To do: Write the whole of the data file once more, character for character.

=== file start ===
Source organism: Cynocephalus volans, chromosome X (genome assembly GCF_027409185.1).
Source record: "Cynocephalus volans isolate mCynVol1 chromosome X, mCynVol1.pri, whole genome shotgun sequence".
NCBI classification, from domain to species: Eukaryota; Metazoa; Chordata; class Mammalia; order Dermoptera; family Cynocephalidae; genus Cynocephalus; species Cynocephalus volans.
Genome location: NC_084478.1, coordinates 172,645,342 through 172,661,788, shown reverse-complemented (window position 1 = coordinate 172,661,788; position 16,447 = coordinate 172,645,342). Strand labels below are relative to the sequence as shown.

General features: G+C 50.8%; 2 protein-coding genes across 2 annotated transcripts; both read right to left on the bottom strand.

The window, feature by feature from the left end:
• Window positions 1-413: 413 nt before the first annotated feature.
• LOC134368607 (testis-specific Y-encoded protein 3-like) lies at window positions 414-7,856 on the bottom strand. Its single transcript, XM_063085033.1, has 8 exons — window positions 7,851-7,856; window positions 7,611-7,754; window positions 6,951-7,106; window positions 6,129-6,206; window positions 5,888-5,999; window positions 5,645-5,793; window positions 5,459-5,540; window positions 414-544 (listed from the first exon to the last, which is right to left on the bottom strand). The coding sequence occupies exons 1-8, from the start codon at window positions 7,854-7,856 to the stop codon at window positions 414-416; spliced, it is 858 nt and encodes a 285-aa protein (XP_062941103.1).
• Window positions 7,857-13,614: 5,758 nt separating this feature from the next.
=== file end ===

Source organism: Cynocephalus volans, chromosome X (genome assembly GCF_027409185.1).
Source record: "Cynocephalus volans isolate mCynVol1 chromosome X, mCynVol1.pri, whole genome shotgun sequence".
NCBI classification, from domain to species: Eukaryota; Metazoa; Chordata; class Mammalia; order Dermoptera; family Cynocephalidae; genus Cynocephalus; species Cynocephalus volans.
Genome location: NC_084478.1, coordinates 172,645,342 through 172,661,788, shown reverse-complemented (window position 1 = coordinate 172,661,788; position 16,447 = coordinate 172,645,342). Strand labels below are relative to the sequence as shown.

General features: G+C 50.8%; 2 protein-coding genes across 2 annotated transcripts; both read right to left on the bottom strand.

The window, feature by feature from the left end:
• Window positions 1-413: 413 nt before the first annotated feature.
• LOC134368607 (testis-specific Y-encoded protein 3-like) lies at window positions 414-7,856 on the bottom strand. Its single transcript, XM_063085033.1, has 8 exons — window positions 7,851-7,856; window positions 7,611-7,754; window positions 6,951-7,106; window positions 6,129-6,206; window positions 5,888-5,999; window positions 5,645-5,793; window positions 5,459-5,540; window positions 414-544 (listed from the first exon to the last, which is right to left on the bottom strand). The coding sequence occupies exons 1-8, from the start codon at window positions 7,854-7,856 to the stop codon at window positions 414-416; spliced, it is 858 nt and encodes a 285-aa protein (XP_062941103.1).
• Window positions 7,857-13,614: 5,758 nt separating this feature from the next.